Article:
I was going to blog about ‘A world without William Shakespeare’ but the prospect was too horrendous – even if Christopher Marlowe hadn’t been killed so young.
Did that line grab you, or turn you livid with anger?
How important to you is the first line of a book? I admit there have been some great ones. My favourites, and I read these decades ago, are:
There was a boy called Eustace Clarence Scrubb, and he almost deserved it. — C. S. Lewis, The Voyage of the Dawn Treader (1952)
It was a bright cold day in April, and the clocks were striking thirteen. – George Orwell, 1984 (1949)
But such lists are open to debate, and trying to pick favorites can be a challenge.
Getting that opening right, finding the right words, choosing the moment to start that is the question. Whether ’tis nobler in the mind to suffer – that’s wrong, although as writers we can suffer.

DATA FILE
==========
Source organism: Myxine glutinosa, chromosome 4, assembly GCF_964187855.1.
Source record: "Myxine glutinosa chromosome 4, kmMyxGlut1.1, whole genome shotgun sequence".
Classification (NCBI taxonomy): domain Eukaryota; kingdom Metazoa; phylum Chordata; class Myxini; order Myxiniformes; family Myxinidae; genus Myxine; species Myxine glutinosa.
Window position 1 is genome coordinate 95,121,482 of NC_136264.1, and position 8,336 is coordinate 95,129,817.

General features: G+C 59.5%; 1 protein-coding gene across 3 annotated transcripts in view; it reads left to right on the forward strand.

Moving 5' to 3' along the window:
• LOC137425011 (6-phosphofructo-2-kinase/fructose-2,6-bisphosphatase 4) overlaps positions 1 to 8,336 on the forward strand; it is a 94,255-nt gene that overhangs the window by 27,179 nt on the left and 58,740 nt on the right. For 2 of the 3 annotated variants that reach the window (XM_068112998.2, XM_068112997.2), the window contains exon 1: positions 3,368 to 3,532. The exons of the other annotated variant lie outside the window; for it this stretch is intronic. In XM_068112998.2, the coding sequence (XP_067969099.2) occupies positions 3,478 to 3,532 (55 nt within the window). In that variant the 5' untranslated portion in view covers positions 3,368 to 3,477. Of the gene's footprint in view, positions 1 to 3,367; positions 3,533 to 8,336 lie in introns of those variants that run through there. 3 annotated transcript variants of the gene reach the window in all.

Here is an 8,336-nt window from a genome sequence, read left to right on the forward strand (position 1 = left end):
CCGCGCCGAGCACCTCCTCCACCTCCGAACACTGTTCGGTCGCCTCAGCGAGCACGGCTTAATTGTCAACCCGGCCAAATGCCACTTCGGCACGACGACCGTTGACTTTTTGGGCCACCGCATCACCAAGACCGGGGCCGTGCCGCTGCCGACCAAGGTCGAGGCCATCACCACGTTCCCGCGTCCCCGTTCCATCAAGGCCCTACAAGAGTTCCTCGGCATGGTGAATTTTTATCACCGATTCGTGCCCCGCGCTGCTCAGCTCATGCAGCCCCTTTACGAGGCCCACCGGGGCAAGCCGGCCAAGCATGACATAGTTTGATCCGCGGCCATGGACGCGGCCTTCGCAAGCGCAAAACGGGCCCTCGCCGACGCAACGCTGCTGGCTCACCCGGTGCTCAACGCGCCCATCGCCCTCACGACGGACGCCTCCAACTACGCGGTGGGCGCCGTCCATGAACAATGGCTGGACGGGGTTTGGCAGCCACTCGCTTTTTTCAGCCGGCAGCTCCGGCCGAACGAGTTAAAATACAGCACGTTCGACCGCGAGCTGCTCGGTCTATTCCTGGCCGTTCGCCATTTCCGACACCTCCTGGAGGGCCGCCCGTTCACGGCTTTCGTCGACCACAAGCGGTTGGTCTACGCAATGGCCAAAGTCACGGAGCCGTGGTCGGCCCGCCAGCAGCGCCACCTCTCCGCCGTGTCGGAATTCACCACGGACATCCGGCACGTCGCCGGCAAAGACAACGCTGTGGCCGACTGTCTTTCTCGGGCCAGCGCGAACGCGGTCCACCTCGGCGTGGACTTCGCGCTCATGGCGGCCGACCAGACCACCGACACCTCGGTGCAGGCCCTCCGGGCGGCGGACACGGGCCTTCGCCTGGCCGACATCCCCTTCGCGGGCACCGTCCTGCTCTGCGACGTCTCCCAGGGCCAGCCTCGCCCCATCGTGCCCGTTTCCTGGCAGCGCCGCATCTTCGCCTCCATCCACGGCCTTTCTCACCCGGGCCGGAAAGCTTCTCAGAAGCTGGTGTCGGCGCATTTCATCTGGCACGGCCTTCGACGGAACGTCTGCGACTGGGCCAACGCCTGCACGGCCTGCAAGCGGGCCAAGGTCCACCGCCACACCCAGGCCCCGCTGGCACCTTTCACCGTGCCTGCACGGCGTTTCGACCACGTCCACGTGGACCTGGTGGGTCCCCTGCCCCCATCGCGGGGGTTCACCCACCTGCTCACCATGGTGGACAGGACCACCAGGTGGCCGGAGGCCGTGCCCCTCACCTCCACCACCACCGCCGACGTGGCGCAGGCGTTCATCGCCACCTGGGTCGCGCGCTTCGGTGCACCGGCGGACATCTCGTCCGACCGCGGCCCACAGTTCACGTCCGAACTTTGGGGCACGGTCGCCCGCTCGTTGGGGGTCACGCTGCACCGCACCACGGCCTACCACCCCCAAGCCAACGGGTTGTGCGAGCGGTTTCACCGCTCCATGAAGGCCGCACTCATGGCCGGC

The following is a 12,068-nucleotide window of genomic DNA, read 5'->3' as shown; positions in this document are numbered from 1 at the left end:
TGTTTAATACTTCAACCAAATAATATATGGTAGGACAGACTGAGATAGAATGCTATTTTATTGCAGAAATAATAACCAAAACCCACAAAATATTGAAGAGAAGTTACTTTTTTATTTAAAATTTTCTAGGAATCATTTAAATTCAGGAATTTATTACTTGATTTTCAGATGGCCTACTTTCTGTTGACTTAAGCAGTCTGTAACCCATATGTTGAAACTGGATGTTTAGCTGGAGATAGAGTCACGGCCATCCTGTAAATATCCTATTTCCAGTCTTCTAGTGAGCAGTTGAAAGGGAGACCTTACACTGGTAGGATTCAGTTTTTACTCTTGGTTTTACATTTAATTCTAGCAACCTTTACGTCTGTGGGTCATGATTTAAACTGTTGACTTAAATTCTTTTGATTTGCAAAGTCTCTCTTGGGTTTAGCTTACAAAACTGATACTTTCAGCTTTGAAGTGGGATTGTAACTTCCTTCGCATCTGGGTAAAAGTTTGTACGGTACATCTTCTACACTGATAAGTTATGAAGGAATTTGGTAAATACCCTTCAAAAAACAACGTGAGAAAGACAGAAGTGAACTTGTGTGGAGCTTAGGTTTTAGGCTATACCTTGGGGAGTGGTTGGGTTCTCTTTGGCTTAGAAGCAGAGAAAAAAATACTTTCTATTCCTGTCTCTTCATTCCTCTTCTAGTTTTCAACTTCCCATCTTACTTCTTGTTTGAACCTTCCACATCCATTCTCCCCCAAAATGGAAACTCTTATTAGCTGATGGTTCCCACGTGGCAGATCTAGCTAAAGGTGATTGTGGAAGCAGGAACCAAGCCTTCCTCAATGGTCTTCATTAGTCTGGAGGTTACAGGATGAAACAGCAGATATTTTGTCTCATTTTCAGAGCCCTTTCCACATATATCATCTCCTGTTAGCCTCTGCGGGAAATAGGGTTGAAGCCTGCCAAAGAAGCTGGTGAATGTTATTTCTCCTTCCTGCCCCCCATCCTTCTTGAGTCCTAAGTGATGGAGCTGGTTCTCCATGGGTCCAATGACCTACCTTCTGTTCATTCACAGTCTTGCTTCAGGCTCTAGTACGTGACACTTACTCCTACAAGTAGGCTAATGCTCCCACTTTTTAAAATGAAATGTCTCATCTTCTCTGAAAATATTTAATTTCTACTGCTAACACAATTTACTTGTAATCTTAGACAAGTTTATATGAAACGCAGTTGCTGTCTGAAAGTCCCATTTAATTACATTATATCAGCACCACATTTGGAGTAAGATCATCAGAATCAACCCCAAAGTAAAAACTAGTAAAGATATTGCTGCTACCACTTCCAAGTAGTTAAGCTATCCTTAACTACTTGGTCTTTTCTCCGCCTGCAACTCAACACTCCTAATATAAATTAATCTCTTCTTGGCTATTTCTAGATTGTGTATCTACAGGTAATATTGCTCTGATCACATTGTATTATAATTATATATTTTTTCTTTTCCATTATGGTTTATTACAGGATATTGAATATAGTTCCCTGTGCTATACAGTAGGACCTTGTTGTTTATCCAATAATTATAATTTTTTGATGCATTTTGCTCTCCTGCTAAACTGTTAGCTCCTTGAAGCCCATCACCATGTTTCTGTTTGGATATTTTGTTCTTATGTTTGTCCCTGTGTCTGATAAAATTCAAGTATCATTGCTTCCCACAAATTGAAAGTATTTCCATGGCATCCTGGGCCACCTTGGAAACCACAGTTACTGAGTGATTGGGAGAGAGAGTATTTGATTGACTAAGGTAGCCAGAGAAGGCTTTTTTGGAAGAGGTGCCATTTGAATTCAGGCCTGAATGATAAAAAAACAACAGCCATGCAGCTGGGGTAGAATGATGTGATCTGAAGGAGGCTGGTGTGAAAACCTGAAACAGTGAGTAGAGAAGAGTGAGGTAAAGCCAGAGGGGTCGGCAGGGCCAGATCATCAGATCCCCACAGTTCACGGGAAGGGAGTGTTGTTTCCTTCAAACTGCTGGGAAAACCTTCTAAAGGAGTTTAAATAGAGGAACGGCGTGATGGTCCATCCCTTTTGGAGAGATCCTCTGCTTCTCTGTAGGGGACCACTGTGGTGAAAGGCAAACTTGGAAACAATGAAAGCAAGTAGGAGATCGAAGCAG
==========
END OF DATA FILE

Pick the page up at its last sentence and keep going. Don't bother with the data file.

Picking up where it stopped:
At the moment, my mind is on openings, partly as I have taken on some beta reading, but also as I am struggling with my own opening line:
“Their eyes stared at Twyla without emotion and followed every move that she made up or down the stairs.”
The real question is – what makes you read on? The opening line or paragraph? The cover and blurb? Reviews?
I can remember days past when I went into a bricks & mortar bookshop and flicked through real books. Aah that smell. I started with the cover and blurb, then sampled the opening, and even flicked further on. Harder of course with e-books, but sampling is an option so I read as far as I can. To me a novel is more than a memorable first line.
Do we stop at “Who’s there?” or tarry longer with the Groundlings?
So what hooks you? What is your favourite opening? Can you envisage no Shakespeare?